The most popular topics for Eagles fans during this torturous lockout have been the debate about which cornerback they should sign and Kevin Kolb trade scenarios. For some, the two even go hand-in-hand as a Kevin Kolb for Dominique Rodgers-Cromartie is certainly a feasible possibility.
Trading Kolb for DRC is something I think the Eagles and Cardinals are considering. But do the Eagles actually want draft picks or players in return for Kolb? There was a recent report from ESPN’s Sal Paolantonio that the Eagles want players instead of picks. Sal Pal also stated back in May that Kolb to Arizona is a “slam dunk“.
So if we assume that the Eagles and Cardinals will be in trade talks for Kolb, obvisouly the two sides will go back and forth on compensation packages. Trade negotiations are all about having leverage. The more leverage you have, the better your deal will be and vice-versa.
The Cardinals need a quarterback, the Eagles need a cornerback; sounds like a Kolb for DRC deal is a match made in heaven right? Well, where things get a little hairy is the perceived value of both players. Trading Kolb for DRC straight up seems like a better deal for the Cardinals, don’t you think?
Though Kolb is largely unproven, he plays the most important position in football. If he pans out as hoped, that trade deal would be the steal of the century for Arizona. So if I’m the Eagles, I want more than just DRC.
The Eagles will want to get maximum value for Kolb, whether that ends up being a player, draft picks, or some combination of the two. The Cardinals will want to give up the least amount possible in the trade.
The questions nobody knows the answers to right now are what the Eagles would prefer (DRC, other player, draft picks) and what the Cardinals would rather give up.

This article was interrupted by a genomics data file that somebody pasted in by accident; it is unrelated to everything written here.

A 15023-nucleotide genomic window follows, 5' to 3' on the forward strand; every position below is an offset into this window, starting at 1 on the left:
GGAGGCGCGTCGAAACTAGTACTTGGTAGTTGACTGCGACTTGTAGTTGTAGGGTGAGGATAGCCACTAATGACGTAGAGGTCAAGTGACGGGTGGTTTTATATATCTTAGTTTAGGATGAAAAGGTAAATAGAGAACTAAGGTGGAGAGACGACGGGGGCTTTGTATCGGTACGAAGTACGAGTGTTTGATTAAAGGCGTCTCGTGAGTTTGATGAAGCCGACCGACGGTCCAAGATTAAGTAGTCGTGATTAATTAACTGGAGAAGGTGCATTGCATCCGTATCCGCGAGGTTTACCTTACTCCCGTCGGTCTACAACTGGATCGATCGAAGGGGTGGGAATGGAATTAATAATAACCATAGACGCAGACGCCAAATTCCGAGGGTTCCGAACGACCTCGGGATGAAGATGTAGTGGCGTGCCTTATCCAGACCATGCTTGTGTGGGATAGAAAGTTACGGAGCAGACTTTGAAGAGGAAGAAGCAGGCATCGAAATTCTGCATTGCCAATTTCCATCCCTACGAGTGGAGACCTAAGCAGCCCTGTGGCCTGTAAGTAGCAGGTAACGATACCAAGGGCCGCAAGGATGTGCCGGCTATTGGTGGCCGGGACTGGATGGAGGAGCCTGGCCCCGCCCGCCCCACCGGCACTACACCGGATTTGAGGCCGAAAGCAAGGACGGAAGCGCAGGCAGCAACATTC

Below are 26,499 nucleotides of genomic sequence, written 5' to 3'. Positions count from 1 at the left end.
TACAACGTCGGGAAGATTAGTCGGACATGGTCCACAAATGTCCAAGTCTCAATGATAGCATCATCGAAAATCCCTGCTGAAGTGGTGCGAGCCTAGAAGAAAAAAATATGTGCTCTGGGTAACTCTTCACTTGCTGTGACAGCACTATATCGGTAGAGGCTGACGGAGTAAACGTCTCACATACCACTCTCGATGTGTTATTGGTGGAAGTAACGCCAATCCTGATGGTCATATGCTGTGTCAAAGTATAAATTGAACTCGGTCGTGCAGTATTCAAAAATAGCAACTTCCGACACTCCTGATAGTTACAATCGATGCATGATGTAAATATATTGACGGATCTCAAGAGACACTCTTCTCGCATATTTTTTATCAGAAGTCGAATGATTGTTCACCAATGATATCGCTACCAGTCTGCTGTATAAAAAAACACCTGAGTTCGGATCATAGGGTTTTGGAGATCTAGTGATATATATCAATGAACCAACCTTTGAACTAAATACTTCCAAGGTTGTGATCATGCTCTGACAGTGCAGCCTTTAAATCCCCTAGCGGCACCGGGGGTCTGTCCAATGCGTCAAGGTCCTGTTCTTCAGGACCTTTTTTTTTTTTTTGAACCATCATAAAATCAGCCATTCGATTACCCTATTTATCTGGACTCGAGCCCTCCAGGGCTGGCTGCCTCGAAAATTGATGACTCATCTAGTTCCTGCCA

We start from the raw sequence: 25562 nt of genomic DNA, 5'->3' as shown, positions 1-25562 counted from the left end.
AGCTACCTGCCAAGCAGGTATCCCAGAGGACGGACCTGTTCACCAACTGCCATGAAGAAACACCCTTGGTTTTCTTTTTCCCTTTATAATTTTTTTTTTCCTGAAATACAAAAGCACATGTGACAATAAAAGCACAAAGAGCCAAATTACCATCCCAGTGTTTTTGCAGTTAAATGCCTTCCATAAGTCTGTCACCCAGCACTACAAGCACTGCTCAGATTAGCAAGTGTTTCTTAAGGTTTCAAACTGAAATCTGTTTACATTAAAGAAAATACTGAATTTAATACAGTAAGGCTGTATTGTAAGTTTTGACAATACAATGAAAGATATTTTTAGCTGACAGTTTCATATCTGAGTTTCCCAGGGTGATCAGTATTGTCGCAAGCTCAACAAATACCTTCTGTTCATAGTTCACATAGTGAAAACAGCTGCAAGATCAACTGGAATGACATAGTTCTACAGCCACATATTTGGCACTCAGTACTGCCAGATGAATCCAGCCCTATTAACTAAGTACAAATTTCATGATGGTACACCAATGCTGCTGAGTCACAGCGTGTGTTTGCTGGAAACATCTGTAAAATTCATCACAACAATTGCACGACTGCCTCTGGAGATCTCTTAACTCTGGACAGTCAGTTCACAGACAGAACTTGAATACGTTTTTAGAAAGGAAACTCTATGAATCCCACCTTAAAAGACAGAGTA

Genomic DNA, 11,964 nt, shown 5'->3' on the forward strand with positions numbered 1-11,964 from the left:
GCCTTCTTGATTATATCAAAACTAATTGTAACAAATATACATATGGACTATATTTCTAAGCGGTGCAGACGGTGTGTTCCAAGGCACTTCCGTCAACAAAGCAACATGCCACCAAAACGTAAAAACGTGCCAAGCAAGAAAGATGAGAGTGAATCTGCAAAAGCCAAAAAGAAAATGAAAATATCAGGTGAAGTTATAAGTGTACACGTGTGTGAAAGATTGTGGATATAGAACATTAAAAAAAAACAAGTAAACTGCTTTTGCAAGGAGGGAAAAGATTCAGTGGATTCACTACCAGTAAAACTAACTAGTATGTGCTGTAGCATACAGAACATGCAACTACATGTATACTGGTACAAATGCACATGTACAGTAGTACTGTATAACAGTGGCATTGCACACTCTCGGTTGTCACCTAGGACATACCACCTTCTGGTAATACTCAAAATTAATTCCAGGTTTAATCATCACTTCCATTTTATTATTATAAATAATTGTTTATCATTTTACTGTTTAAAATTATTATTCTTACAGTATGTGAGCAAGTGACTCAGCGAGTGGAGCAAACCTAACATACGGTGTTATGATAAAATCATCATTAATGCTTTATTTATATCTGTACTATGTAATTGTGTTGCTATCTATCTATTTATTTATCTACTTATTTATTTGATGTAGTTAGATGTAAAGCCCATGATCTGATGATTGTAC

This is where leverage comes in. If the Eagles want DRC and a draft pick, they need to use the possibility of signing Asomugha or Johnathan Joseph as negotiating power to make Arizona up their offer.
If Asomugha and/or Joseph sign with a team (not with the Eagles) before a trade can be made, the leverage shifts to the Cardinals because they’ll know that DRC would be the best option left on the table.
The difference could end up being whether we trade Kolb for DRC straight up or with a late round draft pick as compared to getting DRC and an early round draft pick.
Let’s think about this for a minute from the Cardinal’s perspective. If I’m them, I’d rather give up DRC than a first round draft pick. Here’s why: Ike Taylor, the Pittsburgh Steelers free agent cornerback.
Cardinals coach Ken Whisenhunt hired Steelers defensive backs coach Ray Horton to be their new defensive coordinator. Ike Taylor will be available and is already familiar with Horton. If I’m them, I’d trade DRC for Kolb and sign Taylor. That’s a perfect plan for them.
Arizona may try to stall the Eagles on making a deal because Taylor likely won’t sign anywhere right away. He may actually just wait to see what happens because Arizona could very well be where he wants to go.
Asomugha and Joseph could signs deals very quickly because teams will be hot and heavy for them so that puts the pressure on the Eagles to get a trade consummated before they lose any leverage.
The best case scenario for the Eagles is that Asomugha goes on a Reggie White-like tour to multiple teams and not sign anywhere immediately. Of course, the Eagles could avoid losing any leverage in this regard by signing a cornerback before making a trade.
But it is my opinion that the Eagles will not want to spend big money on Nnamdi and Joseph will probably re-sign with Cincy. So they will probably prefer to acquire DRC and a high draft pick for Kolb.
But keep an eye on Carlos Rogers; if both Asomugha and Joseph go off the market quickly and Arizona plays hard ball, the Eagles could bring in Rogers and just trade Kolb to the team willing to give up the best draft pick compensation.
Let’s also hope that at least one or two other teams are seriously interested in Kolb as well. That would be the best type of leverage to have.